A more substantial problem created by the PDRC is the 2 February 2014 general election which the protesters obstructed. This shows that the PDRC is destroying the democratic system by obstructing others trying to exercise their right to vote. This example makes clear how undemocratic the PDRC is. 
Well, some PDRC proposals are legitimate and some should even be promoted, for example, the demand to have provincial governors elected. This proposal has been made by academics for so long. There are some details in the PDRC demands which are convincing and democratic. However the bigger goal of the fight is far from democratic. 
How can the PDRC explicitly express that they are not pro-democracy? What do you make of this phenomenon?
This is quite a new and very interesting phenomenon. The PDRC is the first movement in Thai political history which comes to the point of anti-democracy. They are not only against a political party, but the democratic system and parliamentary politics as a whole. This is manifested in their rejection of elections as a means for politicians to take power. We have seen political movements which protested only against a certain government or certain policies or projects, but there were none which explicitly protested against the democratic system and said “I don’t want elections.” The Assembly of the Poor, for example, who have long been protesting against government policies, accepted representative politics, but complained that the representatives never respect the poor. When they were protesting, they urged the government to solve their problems, but they were not trying to overthrow the government, nor obstruct elections. 
The People’s Alliance for Democracy (PAD), which is spoken of as a predecessor and twin brother of the PDRC, did not in the end reject elections nor the whole democratic system. Some of the PAD co-leaders set up a political party, New Politics, to contest general elections. Also, during the general election of 2011, the PAD launched a No Vote campaign. That means they accepted elections, but not any political party. The PDRC, however, went further. They obstructed people from casting their votes, they obstructed officials from transporting ballot boxes to the South. The result was that the election in the restive Deep South could not be held. Even though the region has been plagued with violence for several years, the separatists have never caused difficulties during general elections.  
Several independent state agencies have been moving forward to meet the PDRC’s demands. At which point will the PDRC be satisfied?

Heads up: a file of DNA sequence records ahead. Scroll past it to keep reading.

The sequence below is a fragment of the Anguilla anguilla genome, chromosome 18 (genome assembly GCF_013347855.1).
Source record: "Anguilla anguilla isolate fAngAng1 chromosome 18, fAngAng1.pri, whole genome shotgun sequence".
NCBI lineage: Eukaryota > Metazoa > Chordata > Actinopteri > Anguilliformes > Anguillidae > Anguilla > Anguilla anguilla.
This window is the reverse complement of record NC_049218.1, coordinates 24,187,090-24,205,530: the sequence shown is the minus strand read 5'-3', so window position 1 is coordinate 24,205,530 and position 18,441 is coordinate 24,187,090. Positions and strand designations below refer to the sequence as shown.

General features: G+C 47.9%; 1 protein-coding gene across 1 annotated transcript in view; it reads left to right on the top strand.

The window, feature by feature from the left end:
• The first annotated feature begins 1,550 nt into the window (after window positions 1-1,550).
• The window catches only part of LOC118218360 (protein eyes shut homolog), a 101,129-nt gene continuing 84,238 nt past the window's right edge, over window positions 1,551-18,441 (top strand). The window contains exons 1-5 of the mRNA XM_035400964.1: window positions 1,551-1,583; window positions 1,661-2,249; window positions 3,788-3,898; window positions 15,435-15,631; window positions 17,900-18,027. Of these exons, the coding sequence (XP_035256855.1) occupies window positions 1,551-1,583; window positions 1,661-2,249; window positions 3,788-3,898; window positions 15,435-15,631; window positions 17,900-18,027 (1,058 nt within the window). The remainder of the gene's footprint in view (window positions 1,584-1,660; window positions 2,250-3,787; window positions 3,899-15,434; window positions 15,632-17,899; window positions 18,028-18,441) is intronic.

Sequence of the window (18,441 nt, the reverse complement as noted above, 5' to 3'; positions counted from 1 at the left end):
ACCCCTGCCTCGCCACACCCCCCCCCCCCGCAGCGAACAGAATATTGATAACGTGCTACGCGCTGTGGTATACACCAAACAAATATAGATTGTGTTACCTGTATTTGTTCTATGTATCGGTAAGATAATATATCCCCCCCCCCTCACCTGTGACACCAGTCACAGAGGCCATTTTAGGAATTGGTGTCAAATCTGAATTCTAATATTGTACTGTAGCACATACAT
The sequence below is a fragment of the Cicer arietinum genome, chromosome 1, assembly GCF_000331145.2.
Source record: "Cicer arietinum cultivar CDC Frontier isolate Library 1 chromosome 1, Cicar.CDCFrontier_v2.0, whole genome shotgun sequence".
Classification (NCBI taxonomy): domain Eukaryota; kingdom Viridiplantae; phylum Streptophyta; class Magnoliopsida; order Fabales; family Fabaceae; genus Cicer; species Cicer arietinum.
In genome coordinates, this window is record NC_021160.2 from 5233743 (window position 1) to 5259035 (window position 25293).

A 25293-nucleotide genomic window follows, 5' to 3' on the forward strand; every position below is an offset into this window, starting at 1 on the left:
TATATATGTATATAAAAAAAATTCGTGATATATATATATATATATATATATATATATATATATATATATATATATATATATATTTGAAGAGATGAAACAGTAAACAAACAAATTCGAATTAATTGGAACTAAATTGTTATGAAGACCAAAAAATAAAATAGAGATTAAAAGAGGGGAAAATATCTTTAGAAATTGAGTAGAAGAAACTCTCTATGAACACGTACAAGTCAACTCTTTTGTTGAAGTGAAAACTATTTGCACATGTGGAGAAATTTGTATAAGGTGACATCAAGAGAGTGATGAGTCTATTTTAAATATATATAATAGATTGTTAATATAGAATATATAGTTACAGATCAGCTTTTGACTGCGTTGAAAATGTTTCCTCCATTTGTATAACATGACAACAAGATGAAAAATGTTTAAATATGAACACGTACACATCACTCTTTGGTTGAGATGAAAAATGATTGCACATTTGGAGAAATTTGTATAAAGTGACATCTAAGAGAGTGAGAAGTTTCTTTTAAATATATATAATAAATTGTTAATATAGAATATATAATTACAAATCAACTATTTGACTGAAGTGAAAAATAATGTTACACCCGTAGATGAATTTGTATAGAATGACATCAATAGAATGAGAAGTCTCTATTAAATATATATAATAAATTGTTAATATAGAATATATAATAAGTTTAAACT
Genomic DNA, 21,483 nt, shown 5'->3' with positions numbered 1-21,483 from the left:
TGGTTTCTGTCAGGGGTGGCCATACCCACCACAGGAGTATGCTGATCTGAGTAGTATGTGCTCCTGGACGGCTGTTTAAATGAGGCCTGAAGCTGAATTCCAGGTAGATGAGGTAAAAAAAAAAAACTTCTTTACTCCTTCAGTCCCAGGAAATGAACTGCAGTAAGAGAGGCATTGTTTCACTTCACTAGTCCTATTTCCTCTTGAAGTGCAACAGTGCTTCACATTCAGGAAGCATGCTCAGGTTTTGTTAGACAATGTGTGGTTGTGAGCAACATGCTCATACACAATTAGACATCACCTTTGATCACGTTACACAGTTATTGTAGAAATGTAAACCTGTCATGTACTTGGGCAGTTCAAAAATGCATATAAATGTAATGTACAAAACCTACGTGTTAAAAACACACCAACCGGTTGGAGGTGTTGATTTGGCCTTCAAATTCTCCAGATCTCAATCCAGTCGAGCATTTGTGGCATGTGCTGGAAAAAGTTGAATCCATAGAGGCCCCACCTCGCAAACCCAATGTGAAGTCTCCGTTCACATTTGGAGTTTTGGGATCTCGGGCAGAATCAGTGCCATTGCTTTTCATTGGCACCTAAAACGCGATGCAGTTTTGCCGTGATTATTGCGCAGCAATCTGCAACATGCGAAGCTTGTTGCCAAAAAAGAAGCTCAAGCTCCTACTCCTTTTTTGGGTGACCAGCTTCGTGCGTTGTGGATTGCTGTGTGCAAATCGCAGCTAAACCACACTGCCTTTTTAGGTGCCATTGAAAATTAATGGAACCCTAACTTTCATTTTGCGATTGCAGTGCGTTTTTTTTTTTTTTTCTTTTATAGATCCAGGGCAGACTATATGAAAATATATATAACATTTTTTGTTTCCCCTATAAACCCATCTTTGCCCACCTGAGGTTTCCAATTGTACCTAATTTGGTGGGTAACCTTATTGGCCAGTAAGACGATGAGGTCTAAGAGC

They will be satisfied when they can seize state power, establish sovereignty and have the power to re-organize Thai politics, in order to empower the minority more than today. This is their goal. 
This kind of attempt has taken place at least three times after the 2006 coup. The attempt needs cooperation from the military, the judges, and the independent state agencies. The model is to dissolve political parties, ban politicians from politics and remove prime ministers. This model led to the Democrats being able to form a coalition government in 2008.  Eventually, however, all attempts ended at the ballot box. At the end of the day, they had to face elections again. The question is, will this latest attempt end differently from past attempts?
The PDRC movement is very short-sighted. They don’t foresee that even though they can seize power, they can’t rule the country. You can't administer because you’re illegitimate. Moreover, you will have to face one of the strongest Thai political movements in Thai political history, namely the red shirts, which is composed of several million supporters. How can you govern them? Needless to say elections will one day come again like after the 2006 coup. Thai politics has to return to elections. At that time, during the elections in 2007, voters in the North East and the North cast their votes under martial law. But the Democrats still lost that election. You can see that the Democrats were given every advantage, but still lost the election. It is to be regretted that the establishment is not aware of this cycle, that at the end they cannot escape having elections. The situation is even worse when the Democrats have not reformed themselves, or improve themselves. The party will surely lose the election again and again and that Thaksin’s party will win again and again. Then will they organize a protest to overthrow Thaksin’s party again?